Per Sportsnet’s Chris Johnston, Kadri called Eller’s comments “bulletin board material.”

With 12 points in seven games, the Maple Leafs currently boast the top record in the league. Toronto is far from perfect, however, and their defense remains a major question mark in whether this team is a true Stanley Cup contender.

But as to whether or not they are a playoff team? That seems like a pretty safe bet.

The Caps and Maple Leafs will meet twice more this season on Jan. 23 and Feb. 21. Both games are in Toronto.  

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Need to Know: Tandler’s Take—Dramatic improvement to Redskins rushing defense

Need to Know: Tandler’s Take—Dramatic improvement to Redskins rushing defense

Here is what you need to know on this Tuesday, October 16, five days before the Washington Redskins host the Dallas Cowboys.

Talking Points

A better 3-2

For the third straight year, the Redskins are 3-2 after five games. As you know, they did not make the playoffs after either of the last two seasons. But they are in better shape in the standings now than they were in 2016 or 2017. Last year they were in second place in the division, a game and a half behind the 5-1 Eagles. They were worse off two years ago as they were in third place behind the 3-1 Eagles and the Cowboys, who were 4-1. 

It’s still very early, but it’s better to be in first place nearly a third of the way into the season than it is to be in second or third place and being in a position where you have to chase one or two teams. 

Take it away

The Redskins had three takeaways against the Panthers—the fumble recovery on the punt, Josh Norman’s interception, and the fumble forced by Norman and recovered by Mason Foster. They did not give the ball away. The last time they got at least three takeaways without giving the ball up was on Christmas Eve, 2016 in Chicago. Perhaps not coincidentally, that is the last game in which Norman had an interception until Sunday.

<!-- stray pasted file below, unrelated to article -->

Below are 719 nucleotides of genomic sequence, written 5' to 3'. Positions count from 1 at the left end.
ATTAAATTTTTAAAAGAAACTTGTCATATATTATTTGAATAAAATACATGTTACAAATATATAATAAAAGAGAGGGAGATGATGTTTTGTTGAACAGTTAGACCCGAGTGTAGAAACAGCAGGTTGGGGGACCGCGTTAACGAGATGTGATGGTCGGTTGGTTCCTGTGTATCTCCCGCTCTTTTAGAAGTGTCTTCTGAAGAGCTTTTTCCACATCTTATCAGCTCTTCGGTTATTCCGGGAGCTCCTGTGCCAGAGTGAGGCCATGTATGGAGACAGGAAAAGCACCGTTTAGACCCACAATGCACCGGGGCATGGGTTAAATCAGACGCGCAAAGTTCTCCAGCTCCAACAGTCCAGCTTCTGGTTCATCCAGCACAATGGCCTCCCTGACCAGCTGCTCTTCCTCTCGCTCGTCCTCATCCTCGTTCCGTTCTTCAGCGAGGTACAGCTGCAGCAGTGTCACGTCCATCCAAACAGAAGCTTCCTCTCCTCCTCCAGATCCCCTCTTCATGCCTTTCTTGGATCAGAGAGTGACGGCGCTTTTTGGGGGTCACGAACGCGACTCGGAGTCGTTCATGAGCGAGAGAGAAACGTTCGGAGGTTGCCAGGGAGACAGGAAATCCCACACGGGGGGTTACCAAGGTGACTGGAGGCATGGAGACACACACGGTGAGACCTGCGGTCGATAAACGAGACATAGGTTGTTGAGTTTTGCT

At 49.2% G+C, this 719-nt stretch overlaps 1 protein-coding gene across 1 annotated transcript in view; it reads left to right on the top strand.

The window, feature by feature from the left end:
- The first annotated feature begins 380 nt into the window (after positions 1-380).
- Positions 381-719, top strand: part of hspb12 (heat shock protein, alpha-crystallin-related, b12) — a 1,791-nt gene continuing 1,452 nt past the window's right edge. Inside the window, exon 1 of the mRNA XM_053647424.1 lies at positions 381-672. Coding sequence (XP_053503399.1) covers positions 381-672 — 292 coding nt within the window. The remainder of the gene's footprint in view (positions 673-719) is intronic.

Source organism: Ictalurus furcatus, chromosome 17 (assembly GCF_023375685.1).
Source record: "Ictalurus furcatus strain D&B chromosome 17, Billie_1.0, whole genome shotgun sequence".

After being either even or in the positive in takeaway ratio in four of their five games this year, the Redskins are now tied for fourth in the NFL with a plus-four turnover margin. If they can stay on the even or plus side from week to week they will have a very good chance at being successful. 

Rushing D much improved

After finishing 32nd in the NFL in rushing yards allowed in 2017, the Redskins are currently sixth, giving up an average of 90.2 yards per game. The improvement has come even though they have faced premiere running backs David Johnson, Alvin Kamara, Mark Ingram, and Christian McCaffrey. They have allowed no more than 104 yards on the ground in any of their five games. Last year's opponents ran for 127 yards or more 10 times. Their defense will be tested on Sunday against the Cowboys, who average 147 rushing yards per game on the ground, second in the NFL. 

Looking in the mirror

When the Redskins take a look at the Cowboys they might feel like they are watching themselves. Both teams run the ball well, although Ezekiel Elliott is more consistent than Adrian Peterson. Alex Smith has better passing stats than Dak Prescott but both teams are in the bottom third of the league in passing yards. The defenses on both teams are strong. Washington is sixth in yardage allowed per game and the Cowboys are fifth. 

And both teams have started off the season alternating wins and losses. Dallas started with a loss to the Panthers then beat the Giants, lost to the Seahawks, won over the Lions, suffered an OT loss to the Texans and then thumped the Jaguars. It will be an interesting match up on Sunday.

The agenda

Today: Off day, no media availability

Upcoming: Cowboys @ Redskins 5; Redskins @ Giants 12; Redskins @ Eagles 48